Skip navigation

Calls to Action

Autism Speaks Announces 2014 Weatherstone Predoctoral Fellowships

Program launches promising young scientists into autism careers, pairing them with leading investigators to pursue pioneering research
March 18, 2014

Autism Speaks is pleased to announce its 2014 class of Weatherstone Predoctoral Fellows. These nine promising young scientists will pursue two-year projects under the mentorship of leading investigators in autism research.

Autism Speaks established the Dennis Weatherstone Predoctoral Fellowship Program in 2008 with a generous grant from the Stavros Niarchos Foundation. The program honors the late financier Sir Dennis Weatherstone and his commitment to the education of young scientists beginning careers in autism research.

“We thank the Stavros Niarchos Foundation and the Weatherstone family for this tremendous investment in the future of autism research," says Autism Speaks Chief Science Officer Rob Ring. “The Autism Speaks Weatherstone program builds careers as it supports research that advances our understanding, prevention and treatment of autism.” 

This year’s class of nine fellows was selected from a particularly diverse and strong field of candidates, adds Ed Clayton, Autism Speaks senior director for strategic funding and grants administration. This class also stands out in the impressive quality of its mentors, all of whom rank at the top of their field, Dr. Clayton says.

Introducing Autism Speaks 2014 Weatherstone Predoctoral Fellows

Aslihan Dincer (Icahn School of Medicine at Mount Sinai) will examine histone methylation patterns in genetic material from postmortem brain tissue. This has the potential to significantly enhance our understanding of the role that this epigenetic control mechanism plays in the brain biology of autism. Neurobiologist Schahram Akbarian, a pioneer in the field of autism epigenetics, will serve as Dincer’s mentor.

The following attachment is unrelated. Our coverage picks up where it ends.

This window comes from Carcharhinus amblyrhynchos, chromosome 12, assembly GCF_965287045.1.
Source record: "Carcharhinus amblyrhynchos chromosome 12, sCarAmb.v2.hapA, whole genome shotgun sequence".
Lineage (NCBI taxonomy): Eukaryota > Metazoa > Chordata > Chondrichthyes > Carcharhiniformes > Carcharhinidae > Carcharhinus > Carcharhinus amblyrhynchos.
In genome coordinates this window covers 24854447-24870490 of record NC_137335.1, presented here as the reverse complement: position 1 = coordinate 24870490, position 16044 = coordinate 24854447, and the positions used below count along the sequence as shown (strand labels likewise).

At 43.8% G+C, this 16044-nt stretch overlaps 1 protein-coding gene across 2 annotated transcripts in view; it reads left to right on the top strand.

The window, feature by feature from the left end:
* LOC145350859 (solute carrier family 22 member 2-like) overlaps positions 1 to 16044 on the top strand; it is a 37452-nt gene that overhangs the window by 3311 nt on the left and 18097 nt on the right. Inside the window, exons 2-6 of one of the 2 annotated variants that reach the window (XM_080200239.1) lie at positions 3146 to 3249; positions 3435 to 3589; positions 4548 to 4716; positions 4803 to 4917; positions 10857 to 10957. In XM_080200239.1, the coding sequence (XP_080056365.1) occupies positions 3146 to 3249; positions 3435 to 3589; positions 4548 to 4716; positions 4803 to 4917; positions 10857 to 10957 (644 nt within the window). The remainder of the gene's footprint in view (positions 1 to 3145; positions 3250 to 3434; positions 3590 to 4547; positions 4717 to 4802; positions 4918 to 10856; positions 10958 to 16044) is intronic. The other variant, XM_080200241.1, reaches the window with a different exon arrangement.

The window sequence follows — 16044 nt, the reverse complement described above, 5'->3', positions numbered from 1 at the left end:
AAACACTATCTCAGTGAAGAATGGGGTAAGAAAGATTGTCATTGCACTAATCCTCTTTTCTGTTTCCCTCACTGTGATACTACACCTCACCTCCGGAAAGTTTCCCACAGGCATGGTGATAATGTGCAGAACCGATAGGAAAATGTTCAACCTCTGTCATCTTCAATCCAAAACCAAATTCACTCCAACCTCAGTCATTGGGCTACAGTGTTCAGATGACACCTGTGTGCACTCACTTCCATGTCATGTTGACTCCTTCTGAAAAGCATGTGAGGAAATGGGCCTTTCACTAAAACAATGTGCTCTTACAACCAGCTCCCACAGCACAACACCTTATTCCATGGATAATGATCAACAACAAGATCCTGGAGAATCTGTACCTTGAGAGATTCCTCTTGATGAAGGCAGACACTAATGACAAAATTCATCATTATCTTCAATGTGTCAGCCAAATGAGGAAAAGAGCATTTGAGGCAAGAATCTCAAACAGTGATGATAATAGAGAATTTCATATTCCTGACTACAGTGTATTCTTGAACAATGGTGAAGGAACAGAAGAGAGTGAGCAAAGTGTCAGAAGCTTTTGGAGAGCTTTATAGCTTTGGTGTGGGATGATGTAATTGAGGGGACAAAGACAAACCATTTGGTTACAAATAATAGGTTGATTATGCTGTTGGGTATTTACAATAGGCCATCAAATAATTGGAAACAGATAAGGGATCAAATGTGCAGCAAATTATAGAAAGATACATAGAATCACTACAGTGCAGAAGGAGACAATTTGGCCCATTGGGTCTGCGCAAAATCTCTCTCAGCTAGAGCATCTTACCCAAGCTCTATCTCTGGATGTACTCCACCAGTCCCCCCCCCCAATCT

Emma Strong (University of Toronto) will investigate the role of DNA methylation in the development of Williams syndrome and 7q11.23 duplication syndrome – two genetic causes of autism. She will be testing the hypothesis that deletion or duplication of the genes involved in these syndromes alters epigenetic control of gene activity in ways that produce autism symptoms. This work has the potential to identify new pathways involved in the development of autism and could be a first step toward tailored treatments. Strong will work in the laboratory of developmental geneticist Lucy Osborne.

Laura Sciarra (Brown University) will investigate endosomal sodium-proton exchangers – a cellular mechanism newly implicated in autism. This cellular pathway may contribute to problematic connections between brain nerve cells. As such, it may prove to be an important new treatment target. Sciarra’s mentor – Eric Morrow – is at the forefront of developing genetic methods that improve the diagnosis and treatment of autism.